• Increased patient satisfaction. Patients who are able to be self-sufficient and return to their normal routine on schedule or ahead of schedule tend to be more satisfied with their joint replacement surgery.

    What Pain Can I Expect After Joint Replacement Surgery


    Sep 27, 2016 | Patient

    This article was medically reviewed by orthopedic surgeons,;Trevor North, MD, OS and;Nima Mehran, MD, OS.

    What pain can I expect after surgery? is a top question on peoples minds before signing up for a joint replacement. Regardless of the level of joint pain youre experiencing before surgery, the thought of adding more pain to your future is scary. Unfortunately, the typical pain experienced after hip replacement surgery and knee replacement surgery is rather unpredictable and can vary. As;Dr. Nima Mehran, orthopedic surgeon explains, No two knees are the same. Even if someone had little pain on a left knee replacement, it doesnt mean they will experience low pain on a right knee replacement. In other words, dodging or experiencing a high level of pain can be like winning the lottery or drawing the shortest straw.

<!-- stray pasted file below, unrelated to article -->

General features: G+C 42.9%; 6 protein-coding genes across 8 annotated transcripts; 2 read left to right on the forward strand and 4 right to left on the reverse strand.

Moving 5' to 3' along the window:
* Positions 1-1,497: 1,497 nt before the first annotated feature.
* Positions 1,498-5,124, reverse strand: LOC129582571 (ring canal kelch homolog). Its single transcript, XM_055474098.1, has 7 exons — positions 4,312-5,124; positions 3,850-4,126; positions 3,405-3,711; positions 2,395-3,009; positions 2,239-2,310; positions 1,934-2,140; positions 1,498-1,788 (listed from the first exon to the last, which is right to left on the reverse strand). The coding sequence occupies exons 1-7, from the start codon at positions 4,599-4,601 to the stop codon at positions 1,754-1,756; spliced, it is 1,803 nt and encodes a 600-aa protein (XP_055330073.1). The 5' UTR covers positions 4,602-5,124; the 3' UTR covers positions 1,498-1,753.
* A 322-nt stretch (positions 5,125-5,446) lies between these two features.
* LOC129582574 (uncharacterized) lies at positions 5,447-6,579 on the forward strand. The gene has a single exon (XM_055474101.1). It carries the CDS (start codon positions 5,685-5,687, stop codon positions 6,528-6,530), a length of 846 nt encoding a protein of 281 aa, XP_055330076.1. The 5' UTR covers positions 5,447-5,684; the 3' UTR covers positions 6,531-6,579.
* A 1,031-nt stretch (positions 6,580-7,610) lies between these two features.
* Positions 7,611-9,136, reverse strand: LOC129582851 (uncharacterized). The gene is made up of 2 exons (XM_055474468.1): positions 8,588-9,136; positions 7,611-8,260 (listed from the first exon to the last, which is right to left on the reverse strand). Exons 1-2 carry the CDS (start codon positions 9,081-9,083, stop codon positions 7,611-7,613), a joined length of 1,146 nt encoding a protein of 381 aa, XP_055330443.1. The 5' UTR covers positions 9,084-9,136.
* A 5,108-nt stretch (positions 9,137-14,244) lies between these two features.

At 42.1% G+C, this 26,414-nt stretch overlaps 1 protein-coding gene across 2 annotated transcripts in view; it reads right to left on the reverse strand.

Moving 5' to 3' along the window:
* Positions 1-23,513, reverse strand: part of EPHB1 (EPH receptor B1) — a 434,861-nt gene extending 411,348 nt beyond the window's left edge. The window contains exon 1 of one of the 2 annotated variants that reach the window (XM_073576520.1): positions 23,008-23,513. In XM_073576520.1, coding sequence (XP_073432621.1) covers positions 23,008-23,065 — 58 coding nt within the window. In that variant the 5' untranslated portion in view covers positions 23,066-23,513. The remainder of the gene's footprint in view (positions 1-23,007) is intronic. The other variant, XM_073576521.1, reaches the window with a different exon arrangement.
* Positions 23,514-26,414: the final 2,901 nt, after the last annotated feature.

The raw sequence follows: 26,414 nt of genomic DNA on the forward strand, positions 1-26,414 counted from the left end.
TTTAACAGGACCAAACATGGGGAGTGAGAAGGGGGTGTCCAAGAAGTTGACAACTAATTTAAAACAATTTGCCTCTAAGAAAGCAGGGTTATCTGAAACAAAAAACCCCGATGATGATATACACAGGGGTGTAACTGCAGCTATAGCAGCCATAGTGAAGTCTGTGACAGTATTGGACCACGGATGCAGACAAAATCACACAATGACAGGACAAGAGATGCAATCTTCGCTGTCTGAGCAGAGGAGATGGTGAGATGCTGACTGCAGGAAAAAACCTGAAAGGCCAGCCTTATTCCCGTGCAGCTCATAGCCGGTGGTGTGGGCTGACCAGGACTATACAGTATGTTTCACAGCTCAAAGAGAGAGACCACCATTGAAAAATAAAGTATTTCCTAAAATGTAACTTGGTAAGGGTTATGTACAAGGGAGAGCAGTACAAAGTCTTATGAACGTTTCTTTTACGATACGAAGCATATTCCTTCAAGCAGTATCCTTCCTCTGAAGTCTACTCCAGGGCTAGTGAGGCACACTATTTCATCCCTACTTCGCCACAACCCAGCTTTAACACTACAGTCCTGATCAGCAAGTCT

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    Who Typically Receives Joint Replacement Surgery

    While more than 95 percent of total knee replacements are done for people who have osteoarthritis, the procedures may benefit people with other conditions, as well. Those who experience post-traumatic arthritis such as from a sports-related or accident-related injury to the knee or knee damage resulting from an infection, a bone tumor or a change in blood supply that results in bone damage may also be candidates for knee replacement surgery.